This article is essentially a follow-up with more tips to improve your sleep:
Together with regular exercise and a healthy diet, a good night’s sleep completes the trio that makes us all healthier. Research shows that poor sleep, has a negative effect on our hormones, causes weight gain and increases our risks of illness.
For optimal health, we need to sleep better, and what most adults don’t realize is that we are not getting enough sleep.
There is no need to resort to prescription medications; there are natural ways to achieve better sleep and a healthier body:
- Get more daylight exposure
Each one of us has a natural clock within our bodies called the circadian rhythm which helps our bodies regulate sleep. By affecting our brain, body and hormones, it also helps us stay awake. In order for the circadian rhythm to remain active in a healthy way, the body needs exposure to natural sunlight or bright light during the day.
In studies, people with insomnia managed to improve the quality of their sleep and reduced their time to fall asleep by 83%, when exposed to brighter daylight. Older adults also saw an improvement after two hours a day bright light exposure, both in increased sleep and better a better quality of rest.
If daily sunlight exposure is difficult, then an artificial bright light would be a good alternative.
- Get less blue light exposure
Nighttime light exposure has the opposite effect to light exposure during the day. This happens because the circadian rhythm sends the wrong message to the brain, and the body gets reduced levels of melatonin, which help us relax and get a netter night’s sleep.
Blue light emitted by all our electronic devices is the big culprit here so using smartphones and computers should be avoided in the evenings.
If this is not possible then blue light exposure can be reduced by:
- Wearing glasses designed to block out the light.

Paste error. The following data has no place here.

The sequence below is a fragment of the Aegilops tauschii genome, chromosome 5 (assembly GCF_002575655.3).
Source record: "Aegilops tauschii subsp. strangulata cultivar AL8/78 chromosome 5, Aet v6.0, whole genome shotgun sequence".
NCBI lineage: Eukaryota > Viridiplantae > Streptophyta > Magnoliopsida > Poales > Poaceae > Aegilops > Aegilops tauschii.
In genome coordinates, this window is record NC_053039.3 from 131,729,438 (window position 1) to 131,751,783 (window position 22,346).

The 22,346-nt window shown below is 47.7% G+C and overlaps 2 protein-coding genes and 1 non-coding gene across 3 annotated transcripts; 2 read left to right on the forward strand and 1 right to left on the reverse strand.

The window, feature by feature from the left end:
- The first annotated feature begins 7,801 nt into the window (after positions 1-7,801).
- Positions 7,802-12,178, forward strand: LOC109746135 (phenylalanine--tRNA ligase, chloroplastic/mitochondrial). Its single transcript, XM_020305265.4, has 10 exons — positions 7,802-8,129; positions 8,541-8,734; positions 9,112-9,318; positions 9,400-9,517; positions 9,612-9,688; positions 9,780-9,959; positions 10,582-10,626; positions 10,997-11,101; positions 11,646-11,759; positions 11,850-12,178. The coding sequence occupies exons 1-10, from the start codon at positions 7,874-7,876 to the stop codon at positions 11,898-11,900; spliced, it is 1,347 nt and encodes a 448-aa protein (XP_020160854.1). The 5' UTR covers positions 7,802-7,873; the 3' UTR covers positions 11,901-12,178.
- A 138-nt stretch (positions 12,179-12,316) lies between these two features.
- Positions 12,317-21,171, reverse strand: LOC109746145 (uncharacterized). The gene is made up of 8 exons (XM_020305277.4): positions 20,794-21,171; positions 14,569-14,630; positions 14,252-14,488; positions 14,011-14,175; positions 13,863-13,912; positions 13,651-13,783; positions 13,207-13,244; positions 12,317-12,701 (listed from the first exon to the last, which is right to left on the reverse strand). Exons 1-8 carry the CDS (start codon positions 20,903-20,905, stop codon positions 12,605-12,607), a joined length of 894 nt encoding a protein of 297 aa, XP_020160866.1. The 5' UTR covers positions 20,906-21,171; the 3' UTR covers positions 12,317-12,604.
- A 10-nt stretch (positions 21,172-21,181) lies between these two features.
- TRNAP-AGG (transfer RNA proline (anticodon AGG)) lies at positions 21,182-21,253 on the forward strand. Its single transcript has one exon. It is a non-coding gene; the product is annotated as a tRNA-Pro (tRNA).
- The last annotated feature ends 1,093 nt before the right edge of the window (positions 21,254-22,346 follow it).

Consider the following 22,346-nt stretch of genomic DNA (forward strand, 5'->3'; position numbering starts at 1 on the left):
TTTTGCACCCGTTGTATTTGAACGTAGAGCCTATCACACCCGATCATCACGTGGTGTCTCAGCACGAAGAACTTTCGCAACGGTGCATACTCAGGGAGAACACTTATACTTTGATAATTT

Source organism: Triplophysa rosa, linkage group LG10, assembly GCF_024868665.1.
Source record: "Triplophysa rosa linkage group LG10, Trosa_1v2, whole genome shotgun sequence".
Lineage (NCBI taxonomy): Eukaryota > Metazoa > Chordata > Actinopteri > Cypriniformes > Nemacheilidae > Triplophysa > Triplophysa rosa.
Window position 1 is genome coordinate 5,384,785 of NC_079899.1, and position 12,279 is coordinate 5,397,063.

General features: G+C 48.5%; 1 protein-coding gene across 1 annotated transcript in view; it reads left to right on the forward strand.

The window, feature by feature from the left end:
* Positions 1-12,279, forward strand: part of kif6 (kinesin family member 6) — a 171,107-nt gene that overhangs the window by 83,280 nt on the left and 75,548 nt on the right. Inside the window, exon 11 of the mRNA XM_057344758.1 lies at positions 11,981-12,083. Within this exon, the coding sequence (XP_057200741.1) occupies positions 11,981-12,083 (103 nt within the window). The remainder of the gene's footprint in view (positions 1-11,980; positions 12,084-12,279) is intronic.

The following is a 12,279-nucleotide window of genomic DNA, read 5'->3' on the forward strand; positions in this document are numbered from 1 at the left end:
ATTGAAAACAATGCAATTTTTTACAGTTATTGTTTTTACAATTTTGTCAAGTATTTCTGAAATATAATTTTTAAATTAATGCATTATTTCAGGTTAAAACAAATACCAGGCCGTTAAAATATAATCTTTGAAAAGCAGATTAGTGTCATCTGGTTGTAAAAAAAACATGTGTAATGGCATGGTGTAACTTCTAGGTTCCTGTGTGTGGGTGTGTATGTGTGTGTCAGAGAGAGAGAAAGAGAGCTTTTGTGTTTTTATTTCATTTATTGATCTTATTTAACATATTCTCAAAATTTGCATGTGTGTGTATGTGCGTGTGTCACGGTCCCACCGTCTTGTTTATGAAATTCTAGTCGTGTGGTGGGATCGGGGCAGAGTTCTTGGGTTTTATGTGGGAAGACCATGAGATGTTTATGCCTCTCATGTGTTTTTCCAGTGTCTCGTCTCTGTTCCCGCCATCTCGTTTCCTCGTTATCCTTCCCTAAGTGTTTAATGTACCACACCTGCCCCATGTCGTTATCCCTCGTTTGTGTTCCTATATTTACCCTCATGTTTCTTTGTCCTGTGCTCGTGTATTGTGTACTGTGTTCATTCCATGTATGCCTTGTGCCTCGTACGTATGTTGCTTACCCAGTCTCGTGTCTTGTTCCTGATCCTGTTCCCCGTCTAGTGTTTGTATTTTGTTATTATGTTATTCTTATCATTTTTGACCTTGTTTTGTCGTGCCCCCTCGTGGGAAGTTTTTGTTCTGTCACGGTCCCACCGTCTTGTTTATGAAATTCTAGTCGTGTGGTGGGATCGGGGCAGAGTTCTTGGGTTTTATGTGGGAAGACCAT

- Finding and downloading apps available to reduce blue light on all devices.
- Stopping all exposure to blue light and television at least two hours before bed time.
Caffeine can enhance performance, energy and helps us focus. Nearly 90% of Americans consume it regularly. However, if taken too late in the day, the effects of its stimulating chemicals to the nervous system can take up to six hours to wear off, stopping the body from relaxing and affecting the quality of our sleep. Avoiding coffee after 4 pm is the best solution, but for those of us who can’t live without it, then decaffeinated coffee is the answer.
It has been proven that short power naps, for up to 20-30 minutes, can be beneficial and that they enhance daytime brain function. Anything longer than that and irregular naps during the day can negatively affect our sleep at night.
In one study, the participants ended up been sleepier during the day after taking a nap and in another one, the participants who took longer naps had negative effects to their health and sleep quality.
However, other studies demonstrated that those used to taking regular daytime naps don’t experience any problems with sleep quality nor do they have disruptions.
For those of us who struggle to sleep at night, it might be better to avoid taking long afternoon naps.
Our circadian rhythm has a set routine, aligned to sunrise and sunset and our bodies prefer that we stick to a set routine for sleeping and waking.